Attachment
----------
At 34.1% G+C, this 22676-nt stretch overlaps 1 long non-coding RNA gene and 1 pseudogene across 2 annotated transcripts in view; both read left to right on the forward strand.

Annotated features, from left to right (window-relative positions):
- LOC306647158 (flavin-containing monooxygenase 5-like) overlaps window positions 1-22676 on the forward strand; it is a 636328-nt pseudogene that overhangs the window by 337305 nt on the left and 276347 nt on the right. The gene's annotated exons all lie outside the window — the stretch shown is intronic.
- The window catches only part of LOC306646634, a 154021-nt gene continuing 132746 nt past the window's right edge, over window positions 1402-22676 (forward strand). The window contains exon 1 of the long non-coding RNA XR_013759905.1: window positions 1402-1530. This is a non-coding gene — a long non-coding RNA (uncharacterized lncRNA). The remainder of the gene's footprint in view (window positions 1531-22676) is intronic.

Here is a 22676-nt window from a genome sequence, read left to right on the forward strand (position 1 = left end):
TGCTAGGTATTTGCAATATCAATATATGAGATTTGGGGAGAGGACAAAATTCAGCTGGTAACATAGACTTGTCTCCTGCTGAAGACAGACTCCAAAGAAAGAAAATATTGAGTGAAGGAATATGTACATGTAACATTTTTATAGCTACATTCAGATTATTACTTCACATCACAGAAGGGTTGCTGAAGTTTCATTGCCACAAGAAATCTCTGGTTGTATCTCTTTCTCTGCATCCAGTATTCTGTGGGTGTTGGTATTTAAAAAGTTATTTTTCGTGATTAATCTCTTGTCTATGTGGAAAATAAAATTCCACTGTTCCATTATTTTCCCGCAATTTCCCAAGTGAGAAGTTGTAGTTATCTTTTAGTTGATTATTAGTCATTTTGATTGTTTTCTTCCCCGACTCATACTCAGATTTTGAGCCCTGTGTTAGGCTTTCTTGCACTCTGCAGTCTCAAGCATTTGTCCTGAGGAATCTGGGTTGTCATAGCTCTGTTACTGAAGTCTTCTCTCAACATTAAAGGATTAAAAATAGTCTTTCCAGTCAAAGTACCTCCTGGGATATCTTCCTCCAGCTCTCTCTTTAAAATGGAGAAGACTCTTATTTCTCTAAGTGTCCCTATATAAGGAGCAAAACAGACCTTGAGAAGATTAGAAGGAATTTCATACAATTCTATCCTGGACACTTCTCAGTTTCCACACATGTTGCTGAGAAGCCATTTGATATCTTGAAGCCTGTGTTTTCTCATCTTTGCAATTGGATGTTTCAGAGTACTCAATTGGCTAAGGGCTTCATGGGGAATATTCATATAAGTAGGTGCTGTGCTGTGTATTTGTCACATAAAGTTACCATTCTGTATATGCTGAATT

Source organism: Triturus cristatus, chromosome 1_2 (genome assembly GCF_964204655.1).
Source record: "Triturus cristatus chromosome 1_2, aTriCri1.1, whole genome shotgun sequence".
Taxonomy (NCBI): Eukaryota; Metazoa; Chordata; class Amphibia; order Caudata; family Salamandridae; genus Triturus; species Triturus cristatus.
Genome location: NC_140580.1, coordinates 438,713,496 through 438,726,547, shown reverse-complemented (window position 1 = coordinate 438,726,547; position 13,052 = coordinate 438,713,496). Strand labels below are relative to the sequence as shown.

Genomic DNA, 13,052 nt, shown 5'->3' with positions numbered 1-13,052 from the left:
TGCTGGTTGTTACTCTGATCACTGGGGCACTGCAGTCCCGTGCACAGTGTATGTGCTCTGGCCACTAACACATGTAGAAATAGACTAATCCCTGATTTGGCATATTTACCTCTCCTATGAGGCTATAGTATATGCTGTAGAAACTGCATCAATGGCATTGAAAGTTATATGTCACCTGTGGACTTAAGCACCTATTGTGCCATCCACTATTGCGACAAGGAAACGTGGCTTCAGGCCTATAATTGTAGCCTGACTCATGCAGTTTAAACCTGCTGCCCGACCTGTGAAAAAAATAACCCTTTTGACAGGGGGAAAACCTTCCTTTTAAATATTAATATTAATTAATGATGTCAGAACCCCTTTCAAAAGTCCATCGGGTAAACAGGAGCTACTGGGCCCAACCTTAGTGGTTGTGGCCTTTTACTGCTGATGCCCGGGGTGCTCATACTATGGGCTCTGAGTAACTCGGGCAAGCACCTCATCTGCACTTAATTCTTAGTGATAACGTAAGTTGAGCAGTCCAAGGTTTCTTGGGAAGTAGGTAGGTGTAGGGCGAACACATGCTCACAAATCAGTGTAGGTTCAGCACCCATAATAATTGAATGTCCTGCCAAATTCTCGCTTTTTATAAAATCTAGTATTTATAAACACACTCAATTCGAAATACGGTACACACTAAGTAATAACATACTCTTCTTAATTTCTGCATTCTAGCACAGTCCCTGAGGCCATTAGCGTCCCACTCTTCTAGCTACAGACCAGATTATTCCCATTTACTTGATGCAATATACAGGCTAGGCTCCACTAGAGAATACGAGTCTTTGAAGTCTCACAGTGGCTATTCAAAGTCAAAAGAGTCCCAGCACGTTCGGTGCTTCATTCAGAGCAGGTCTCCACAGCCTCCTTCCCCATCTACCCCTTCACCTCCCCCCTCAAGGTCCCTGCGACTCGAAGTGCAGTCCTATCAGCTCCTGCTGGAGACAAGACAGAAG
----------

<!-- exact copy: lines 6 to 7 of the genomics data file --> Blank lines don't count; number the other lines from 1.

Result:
TGCTAGGTATTTGCAATATCAATATATGAGATTTGGGGAGAGGACAAAATTCAGCTGGTAACATAGACTTGTCTCCTGCTGAAGACAGACTCCAAAGAAAGAAAATATTGAGTGAAGGAATATGTACATGTAACATTTTTATAGCTACATTCAGATTATTACTTCACATCACAGAAGGGTTGCTGAAGTTTCATTGCCACAAGAAATCTCTGGTTGTATCTCTTTCTCTGCATCCAGTATTCTGTGGGTGTTGGTATTTAAAAAGTTATTTTTCGTGATTAATCTCTTGTCTATGTGGAAAATAAAATTCCACTGTTCCATTATTTTCCCGCAATTTCCCAAGTGAGAAGTTGTAGTTATCTTTTAGTTGATTATTAGTCATTTTGATTGTTTTCTTCCCCGACTCATACTCAGATTTTGAGCCCTGTGTTAGGCTTTCTTGCACTCTGCAGTCTCAAGCATTTGTCCTGAGGAATCTGGGTTGTCATAGCTCTGTTACTGAAGTCTTCTCTCAACATTAAAGGATTAAAAATAGTCTTTCCAGTCAAAGTACCTCCTGGGATATCTTCCTCCAGCTCTCTCTTTAAAATGGAGAAGACTCTTATTTCTCTAAGTGTCCCTATATAAGGAGCAAAACAGACCTTGAGAAGATTAGAAGGAATTTCATACAATTCTATCCTGGACACTTCTCAGTTTCCACACATGTTGCTGAGAAGCCATTTGATATCTTGAAGCCTGTGTTTTCTCATCTTTGCAATTGGATGTTTCAGAGTACTCAATTGGCTAAGGGCTTCATGGGGAATATTCATATAAGTAGGTGCTGTGCTGTGTATTTGTCACATAAAGTTACCATTCTGTATATGCTGAATT

Source organism: Triturus cristatus, chromosome 1_2 (genome assembly GCF_964204655.1).